A surreal descent into a very strange New Years’s party on the eve of 2012.
See the end of the document for a sad epilogue to this experience not recorded on this podcast.
Copyright Jonathan Zap, 2012
Got a last minute invite to a New Year’s Eve party somewhere in the outskirts of Boulder. I was told it was a wealthy Burning Man crowd. In the hour before I left for the party, I was hanging out with my best friend and his 4 and 7- year-old sons and was immersed in their innocent and magical world of fantasy play. They had a million questions about some of my sci-fi artifacts and had a million things to tell me about the intricate Lego Ninja temple they were building. The invite came in via I Phone and I had to make a quick decision if I wanted to spend an early New Year’s Eve with the kids or go to the wealthy Burning Man party.
I decided on the party. All the buses run free in Boulder/Denver New Year’s Eve, and moments from my door a bus filled with excited party-goers was hurtling me down Broadway. The friend who invited me was on the same bus and we got off at a dark and snow-covered street. Three long and very cold blocks. There was the merest scattering of tasteful secular humanist type electric Christmas lights on the expensive homes— strings of colored lights but a pleasing absence of glowing plastic nativity scenes or illuminated Santas. The neighborhood seemed empty, no party sounds from anywhere, the residents apparently wealthy enough to be off in the Caribbean or Christmassing elsewhere.
We entered the house—-some glad handing and introductions. Within the first second or so I had an immunological reaction to the vibe and felt like I had made a dreadful mistake leaving the kids and being here.
A bounty of expensively catered food was spread out before me and I was in a house that obviously cost many, many millions—-olympic-size indoor pool that occupied a whole wing of the house—highly creative interior design with multi-wall Tolkiensque murals and textured paint that looked like a cross between copper patina and crushed velvet, neo art nouveau metal and wood work, stone mossaic floors with sweeping Tolkiensque designs, colored marble, beautifully subdued and indirect lighting, walls inset with exquisitely complex aquariums and giant plasma screens. A band was playing in the giant atrium-like foyer of the house next to a marble staircase—a band that was incredibly good—the lead guitarist, who looked a bit like David Lynch, had really mastered his instrument. But the vibe of the party, to my sensititives at least, was dark, not quite Eyes Wide Shut dark (though a few wore EWS-style sequined glittering masks) but a sense of dark eros pervaded, and the heavy tragic magic perfume of labyrinthine neurotic complexes, prowling sexual agendas and narcissistic self-assertion was thickly in the air. I lifted my I Phone barely a half inch from my pocket so that I could move that little slider switch to vibrate, and one of the guests immediately told me that photography was strictly forbidden. “_________ will be putting on one of her naked burlesque shows later.” he added by way of explanation. “Doesn’t sound like anything I would want to take a picture of.” I replied, unsuccessfully attempting to surpress an impulse toward snarkiness.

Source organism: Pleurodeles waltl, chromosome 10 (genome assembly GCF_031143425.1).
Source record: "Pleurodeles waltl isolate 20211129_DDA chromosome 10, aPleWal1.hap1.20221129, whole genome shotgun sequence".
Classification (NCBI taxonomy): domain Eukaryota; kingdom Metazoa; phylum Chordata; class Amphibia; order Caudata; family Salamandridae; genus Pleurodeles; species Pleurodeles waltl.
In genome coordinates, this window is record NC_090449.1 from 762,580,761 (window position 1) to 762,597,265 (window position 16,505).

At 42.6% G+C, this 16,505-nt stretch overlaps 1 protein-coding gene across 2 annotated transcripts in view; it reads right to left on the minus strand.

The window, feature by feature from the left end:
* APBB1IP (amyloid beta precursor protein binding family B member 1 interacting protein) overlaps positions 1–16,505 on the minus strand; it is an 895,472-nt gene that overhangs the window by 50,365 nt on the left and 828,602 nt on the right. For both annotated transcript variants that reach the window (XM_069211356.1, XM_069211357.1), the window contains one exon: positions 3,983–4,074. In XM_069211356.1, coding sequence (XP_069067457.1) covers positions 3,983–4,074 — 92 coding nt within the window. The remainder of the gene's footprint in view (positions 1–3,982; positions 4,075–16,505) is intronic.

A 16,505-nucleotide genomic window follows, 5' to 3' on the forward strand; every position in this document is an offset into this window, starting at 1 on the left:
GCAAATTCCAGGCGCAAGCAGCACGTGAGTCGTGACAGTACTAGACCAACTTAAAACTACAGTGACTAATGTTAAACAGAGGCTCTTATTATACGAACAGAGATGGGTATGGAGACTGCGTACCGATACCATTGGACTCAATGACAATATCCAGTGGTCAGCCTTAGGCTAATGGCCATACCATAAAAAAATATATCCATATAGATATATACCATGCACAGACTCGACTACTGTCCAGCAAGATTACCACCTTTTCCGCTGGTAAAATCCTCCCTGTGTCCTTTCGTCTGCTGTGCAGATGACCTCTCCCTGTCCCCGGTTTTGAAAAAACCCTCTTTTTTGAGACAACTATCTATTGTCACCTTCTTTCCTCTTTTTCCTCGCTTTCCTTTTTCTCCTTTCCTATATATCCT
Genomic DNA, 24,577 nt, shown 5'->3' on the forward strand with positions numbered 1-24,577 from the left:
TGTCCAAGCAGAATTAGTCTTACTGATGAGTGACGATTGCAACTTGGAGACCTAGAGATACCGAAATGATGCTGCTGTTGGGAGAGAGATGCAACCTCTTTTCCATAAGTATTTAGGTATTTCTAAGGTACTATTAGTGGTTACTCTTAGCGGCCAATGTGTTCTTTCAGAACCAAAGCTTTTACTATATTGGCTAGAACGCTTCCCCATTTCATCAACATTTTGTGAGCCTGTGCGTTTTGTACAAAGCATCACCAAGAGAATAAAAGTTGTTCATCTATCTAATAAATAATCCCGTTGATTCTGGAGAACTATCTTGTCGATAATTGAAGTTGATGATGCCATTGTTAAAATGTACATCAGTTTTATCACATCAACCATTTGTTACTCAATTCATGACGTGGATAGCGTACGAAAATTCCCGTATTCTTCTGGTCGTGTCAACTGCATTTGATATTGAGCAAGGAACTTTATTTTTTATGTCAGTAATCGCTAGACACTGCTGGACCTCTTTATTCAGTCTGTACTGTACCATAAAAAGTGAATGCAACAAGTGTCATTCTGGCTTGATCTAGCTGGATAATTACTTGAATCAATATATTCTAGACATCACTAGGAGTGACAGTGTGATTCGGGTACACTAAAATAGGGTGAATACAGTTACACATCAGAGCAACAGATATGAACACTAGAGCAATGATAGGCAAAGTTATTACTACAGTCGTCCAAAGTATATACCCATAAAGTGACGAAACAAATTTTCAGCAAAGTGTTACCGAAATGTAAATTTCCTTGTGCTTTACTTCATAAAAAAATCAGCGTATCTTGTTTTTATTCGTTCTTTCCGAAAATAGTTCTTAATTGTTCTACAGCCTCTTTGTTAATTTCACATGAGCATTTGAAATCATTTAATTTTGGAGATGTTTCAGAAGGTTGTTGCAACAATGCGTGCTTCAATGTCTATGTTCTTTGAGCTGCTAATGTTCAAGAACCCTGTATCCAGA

At the moment, I knew no one there but the friend who invited me, but he’s an excellent conversationalist with a lot of original ideas, and he seemed to know many people there to whom I was introduced. I felt better when we left the intensively catered area and toured the house. It was a lot of fun to explore with so much visual detail to take in. Besides the catered food and open bar, every room had at least one table with an expensive blown glass bong filled with ice next to a bowl of giant kola buds. As we walked through this mansion I constantly had a visual congitive dissonance. I loved what the interior designer was trying to create—intimate, Tolkienesque, private, foresty kind of spaces within the person-dwarfing largeness of the house. But wherever I looked I saw that there was an unfortunate aesthetic mismatch between what the designer intended and what the inhabitants had added. Some of what they added was really cool, but there were also little chachkes and really, really bad modern art sculptures of the sort you might see at a gallery and wonder: Who would buy this hideous and unoriginal dadaism retread? —The house provided the unfortunate answer. For example the beautifully designed main staircase had a ledged balustrade of variegated brown marble. The owners had chosen to hideously obscure these beautiful marble ledges with bric-a-brac and who-would-buy-this-shit? objects d’art. For example, one ledge was dominated by a sculpture that consisted of an an unraveling roll of toilet paper, where the paper, made of enameled sheet metal apparently, held up the roll as well as a giant pair of scissors that was suspended as if caught in the act of slicing through the toilet paper. Worse, this sort of stuff, which inevitably had jagged edges and unnatural colors, was put up all over the house in places where the interior designer obviously wanted your eye to restfully pass over rounded surfaces beautifully painted and textured in subdued earth colors.